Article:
Thu 14 May 2015
There is variation in the way that individuals respond to two of the most effective treatments to give up smoking: nicotine patches and the prescription drug varenicline.
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Nicotine patches are applied once a day to release nicotine through the skin and varenicline is a once a day tablet (Champix) that has an effect similar to that of nicotine on the central nervous system. In Australia both are available on the Pharmaceutical Benefits Scheme and nicotine patches can also be purchased over the counter.
Nicotine is broken down in the liver to cotinine which is then metabolised to 3’-hydroxycotinine. The ratio of 3’-hydroxycotinine to cotinine (nicotine metabolite ratio; NMR) in plasma and urine has been shown to be related to the genetically determined activity of the liver enzyme CYP2A6 which is responsible for the differing breakdown rates of nicotine and other substances in individuals. Lower NMR values (slower nicotine clearances) are known to be associated with lighter smoking and higher rates of stopping.
Researchers from the US and Canada involved in nicotine dependence wondered whether the differing response to the two treatments in individuals might be related to the differing individual rates of nicotine metabolism as revealed by the NMR. Between November 2010 and September 2014 they undertook a randomised controlled trial at four centres with 1,624 smokers who were seeking treatment. They excluded e-cigarette users, those on other smoking treatments and those with significant medical problems. Their study was reported online in The Lancet Respiratory Medicine on 11 January 2015.
On the basis of initial NMR tests the 1,624 participants were divided into 662 slow metabolisers and 584 normal metabolisers of nicotine. Nearly equal numbers of normal and slow metabolisers were allocated randomly to each of three treatment groups:
- Varenicline tablets together with patches that had no active ingredient (placebo)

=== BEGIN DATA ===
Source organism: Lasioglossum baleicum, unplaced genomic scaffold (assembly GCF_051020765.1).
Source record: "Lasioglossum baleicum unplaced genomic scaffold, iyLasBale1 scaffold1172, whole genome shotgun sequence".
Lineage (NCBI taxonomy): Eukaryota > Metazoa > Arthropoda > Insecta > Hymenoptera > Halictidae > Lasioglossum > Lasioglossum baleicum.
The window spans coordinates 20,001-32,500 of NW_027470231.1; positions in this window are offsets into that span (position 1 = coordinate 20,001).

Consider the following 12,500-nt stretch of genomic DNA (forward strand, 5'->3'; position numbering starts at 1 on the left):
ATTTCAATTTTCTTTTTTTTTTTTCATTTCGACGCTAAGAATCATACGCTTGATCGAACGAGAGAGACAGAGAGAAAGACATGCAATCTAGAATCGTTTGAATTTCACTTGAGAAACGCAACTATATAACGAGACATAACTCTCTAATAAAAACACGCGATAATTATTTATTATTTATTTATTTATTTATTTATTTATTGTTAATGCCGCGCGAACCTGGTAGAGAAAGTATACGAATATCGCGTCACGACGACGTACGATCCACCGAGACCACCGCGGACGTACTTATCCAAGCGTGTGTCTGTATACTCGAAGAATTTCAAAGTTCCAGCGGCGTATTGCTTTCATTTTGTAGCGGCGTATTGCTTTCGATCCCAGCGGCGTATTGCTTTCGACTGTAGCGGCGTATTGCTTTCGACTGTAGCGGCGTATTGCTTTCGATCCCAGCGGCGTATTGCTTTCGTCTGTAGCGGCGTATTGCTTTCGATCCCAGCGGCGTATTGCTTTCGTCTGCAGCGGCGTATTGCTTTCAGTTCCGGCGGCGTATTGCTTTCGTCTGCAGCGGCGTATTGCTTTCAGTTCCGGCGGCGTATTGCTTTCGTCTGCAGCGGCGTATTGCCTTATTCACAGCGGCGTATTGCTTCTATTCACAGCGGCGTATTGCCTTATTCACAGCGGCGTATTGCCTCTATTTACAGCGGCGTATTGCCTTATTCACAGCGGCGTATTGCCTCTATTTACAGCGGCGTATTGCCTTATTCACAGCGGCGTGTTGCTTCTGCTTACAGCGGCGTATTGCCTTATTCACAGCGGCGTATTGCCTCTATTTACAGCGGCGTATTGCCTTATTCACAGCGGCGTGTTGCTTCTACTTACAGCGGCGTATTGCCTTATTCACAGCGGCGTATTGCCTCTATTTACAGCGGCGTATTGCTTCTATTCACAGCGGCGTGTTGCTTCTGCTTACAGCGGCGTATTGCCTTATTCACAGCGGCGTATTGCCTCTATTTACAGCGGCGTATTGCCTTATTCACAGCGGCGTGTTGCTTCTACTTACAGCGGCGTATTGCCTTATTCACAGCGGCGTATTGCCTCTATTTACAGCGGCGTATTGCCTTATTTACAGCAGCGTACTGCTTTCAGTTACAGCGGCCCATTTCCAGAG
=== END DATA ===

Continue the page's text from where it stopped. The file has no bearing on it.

- Nicotine patches together with tablets that had no active ingredient (placebo)
- Placebo tablets together with placebo patches
Treatment was double-blind, with neither researchers nor investigators knowing either the treatment allocation or the NMR result. All groups were given behavioural counselling during the 11 week stop smoking treatment period. The primary endpoint was biochemically verified 7-days of abstinence at the end of the 11 weeks. Side effects of treatment were recorded. Participants were followed up at six and twelve months, those lost to follow-up being recorded as failed abstainers.
Normal metabolisers gave up smoking more often with varenicline tablets than with nicotine patches. At the end of treatment 39% had given up with tablets and 23% with patches; at six months successes were 22% and 14%. The success rates for slow metabolisers did not differ significantly: 30% for tablets and 28% for patches at the end of treatment and 19% and 22% at six months.
The most common side effects of both treatments were nausea (feeling sick) and headache. Slow metabolisers experienced more severe nausea with varenicline than with patches and also had abnormal dreams.
Because the abstinence rate of slow metabolisers did not differ between treatments but they experienced more severe side effects with varenicline, the authors concluded that treating normal metabolisers with varenicline and slow metabolisers with nicotine patches could maximise the number quitting while minimising the side effects of treatment.
At present NMR is a research test and is not available in Australia outside research settings. Because in untreated smokers it correlates with the number of cigarettes smoked, it remains to be seen whether cessation rates are better using measurements of NMR rather than simply using smoking rate to allocate treatment to varenicline or nicotine patch. There is some research evidence that e-cigarettes, which deliver nicotine but no harmful tars, can help people stop or cut down smoking, so they are likely to be included in future studies.